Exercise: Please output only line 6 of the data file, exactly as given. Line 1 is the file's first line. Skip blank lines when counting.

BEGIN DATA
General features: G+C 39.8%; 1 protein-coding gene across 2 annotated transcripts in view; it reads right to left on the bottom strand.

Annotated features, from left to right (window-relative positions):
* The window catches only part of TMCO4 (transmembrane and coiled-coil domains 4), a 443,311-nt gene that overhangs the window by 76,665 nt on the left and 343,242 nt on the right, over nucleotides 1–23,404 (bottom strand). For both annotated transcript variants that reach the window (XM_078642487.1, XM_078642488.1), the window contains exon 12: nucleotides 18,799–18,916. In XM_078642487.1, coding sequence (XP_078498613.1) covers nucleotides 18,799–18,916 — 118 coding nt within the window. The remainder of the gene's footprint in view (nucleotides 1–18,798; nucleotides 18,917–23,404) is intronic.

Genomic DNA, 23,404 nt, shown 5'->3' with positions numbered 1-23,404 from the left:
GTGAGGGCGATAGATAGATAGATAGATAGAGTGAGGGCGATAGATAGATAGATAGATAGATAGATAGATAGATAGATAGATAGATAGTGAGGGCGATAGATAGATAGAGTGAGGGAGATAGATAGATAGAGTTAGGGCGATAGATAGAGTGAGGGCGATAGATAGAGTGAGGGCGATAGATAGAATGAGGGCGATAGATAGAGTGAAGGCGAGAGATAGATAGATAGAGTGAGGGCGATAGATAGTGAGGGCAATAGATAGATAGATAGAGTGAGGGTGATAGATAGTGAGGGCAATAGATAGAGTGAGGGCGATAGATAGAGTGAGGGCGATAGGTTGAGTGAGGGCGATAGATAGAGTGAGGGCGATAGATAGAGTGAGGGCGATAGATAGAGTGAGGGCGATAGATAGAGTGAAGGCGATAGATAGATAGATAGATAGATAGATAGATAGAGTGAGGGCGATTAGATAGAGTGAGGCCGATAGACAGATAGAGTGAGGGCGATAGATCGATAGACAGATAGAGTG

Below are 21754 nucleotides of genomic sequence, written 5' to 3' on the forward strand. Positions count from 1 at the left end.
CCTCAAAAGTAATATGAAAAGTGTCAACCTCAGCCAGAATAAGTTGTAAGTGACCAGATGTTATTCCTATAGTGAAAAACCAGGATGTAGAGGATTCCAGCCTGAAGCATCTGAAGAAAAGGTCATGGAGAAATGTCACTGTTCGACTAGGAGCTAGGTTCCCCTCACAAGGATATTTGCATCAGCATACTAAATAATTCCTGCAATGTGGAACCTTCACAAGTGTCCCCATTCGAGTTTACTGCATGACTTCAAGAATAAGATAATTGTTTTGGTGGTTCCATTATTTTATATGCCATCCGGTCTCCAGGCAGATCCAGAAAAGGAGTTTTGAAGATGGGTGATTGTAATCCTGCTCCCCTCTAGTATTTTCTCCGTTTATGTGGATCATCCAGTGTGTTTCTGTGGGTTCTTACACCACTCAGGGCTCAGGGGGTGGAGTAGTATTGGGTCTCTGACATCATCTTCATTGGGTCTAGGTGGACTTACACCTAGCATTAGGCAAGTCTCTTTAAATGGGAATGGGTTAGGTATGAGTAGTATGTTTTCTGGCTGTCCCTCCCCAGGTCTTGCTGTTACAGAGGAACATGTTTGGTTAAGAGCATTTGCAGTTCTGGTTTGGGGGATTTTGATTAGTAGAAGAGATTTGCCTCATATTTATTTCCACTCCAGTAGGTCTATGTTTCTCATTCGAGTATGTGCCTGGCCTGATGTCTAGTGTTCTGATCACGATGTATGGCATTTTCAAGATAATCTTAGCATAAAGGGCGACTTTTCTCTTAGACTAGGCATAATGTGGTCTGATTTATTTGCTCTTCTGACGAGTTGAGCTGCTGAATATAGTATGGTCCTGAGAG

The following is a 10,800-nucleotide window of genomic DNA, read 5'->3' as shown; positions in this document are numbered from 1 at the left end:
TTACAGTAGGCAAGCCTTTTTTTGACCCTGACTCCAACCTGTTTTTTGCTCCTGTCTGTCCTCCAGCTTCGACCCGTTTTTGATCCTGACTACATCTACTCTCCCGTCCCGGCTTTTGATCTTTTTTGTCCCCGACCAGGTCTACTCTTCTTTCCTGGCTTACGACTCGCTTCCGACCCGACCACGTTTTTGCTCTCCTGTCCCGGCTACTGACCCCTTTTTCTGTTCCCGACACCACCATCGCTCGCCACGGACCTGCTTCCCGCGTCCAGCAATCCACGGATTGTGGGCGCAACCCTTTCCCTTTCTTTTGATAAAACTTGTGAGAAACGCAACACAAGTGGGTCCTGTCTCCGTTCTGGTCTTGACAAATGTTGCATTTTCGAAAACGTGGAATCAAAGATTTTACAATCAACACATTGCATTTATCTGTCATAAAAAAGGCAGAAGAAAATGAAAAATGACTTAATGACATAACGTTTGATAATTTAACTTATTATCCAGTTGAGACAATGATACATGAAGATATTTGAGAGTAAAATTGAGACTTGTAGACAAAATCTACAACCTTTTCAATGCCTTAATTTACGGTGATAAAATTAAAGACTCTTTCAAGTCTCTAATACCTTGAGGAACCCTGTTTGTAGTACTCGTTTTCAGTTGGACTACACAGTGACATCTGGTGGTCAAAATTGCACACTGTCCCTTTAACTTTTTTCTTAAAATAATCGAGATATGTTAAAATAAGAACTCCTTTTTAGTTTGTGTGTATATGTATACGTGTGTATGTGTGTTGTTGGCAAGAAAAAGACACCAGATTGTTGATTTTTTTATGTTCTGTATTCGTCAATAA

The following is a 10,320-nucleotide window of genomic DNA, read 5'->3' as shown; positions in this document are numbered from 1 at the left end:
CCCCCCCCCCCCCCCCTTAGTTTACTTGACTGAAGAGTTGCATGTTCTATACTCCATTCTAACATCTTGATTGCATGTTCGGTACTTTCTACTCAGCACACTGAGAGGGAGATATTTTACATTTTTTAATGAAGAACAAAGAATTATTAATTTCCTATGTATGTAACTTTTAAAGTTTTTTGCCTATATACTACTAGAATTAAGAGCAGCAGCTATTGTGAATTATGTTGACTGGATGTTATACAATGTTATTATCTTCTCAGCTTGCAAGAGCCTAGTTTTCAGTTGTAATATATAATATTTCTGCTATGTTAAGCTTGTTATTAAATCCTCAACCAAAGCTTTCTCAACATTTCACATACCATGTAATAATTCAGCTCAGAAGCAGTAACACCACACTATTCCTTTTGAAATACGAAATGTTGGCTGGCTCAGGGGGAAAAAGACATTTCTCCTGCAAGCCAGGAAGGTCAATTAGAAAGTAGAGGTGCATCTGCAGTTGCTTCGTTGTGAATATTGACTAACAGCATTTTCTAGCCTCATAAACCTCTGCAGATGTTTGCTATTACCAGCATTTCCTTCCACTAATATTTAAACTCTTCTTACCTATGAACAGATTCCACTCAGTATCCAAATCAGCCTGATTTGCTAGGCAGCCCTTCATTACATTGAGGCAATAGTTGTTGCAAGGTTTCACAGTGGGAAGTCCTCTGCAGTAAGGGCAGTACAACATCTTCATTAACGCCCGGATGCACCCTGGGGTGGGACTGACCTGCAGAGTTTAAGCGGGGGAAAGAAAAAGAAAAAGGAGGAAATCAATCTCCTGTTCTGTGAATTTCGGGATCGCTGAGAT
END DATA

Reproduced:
Below are 21754 nucleotides of genomic sequence, written 5' to 3' on the forward strand. Positions count from 1 at the left end.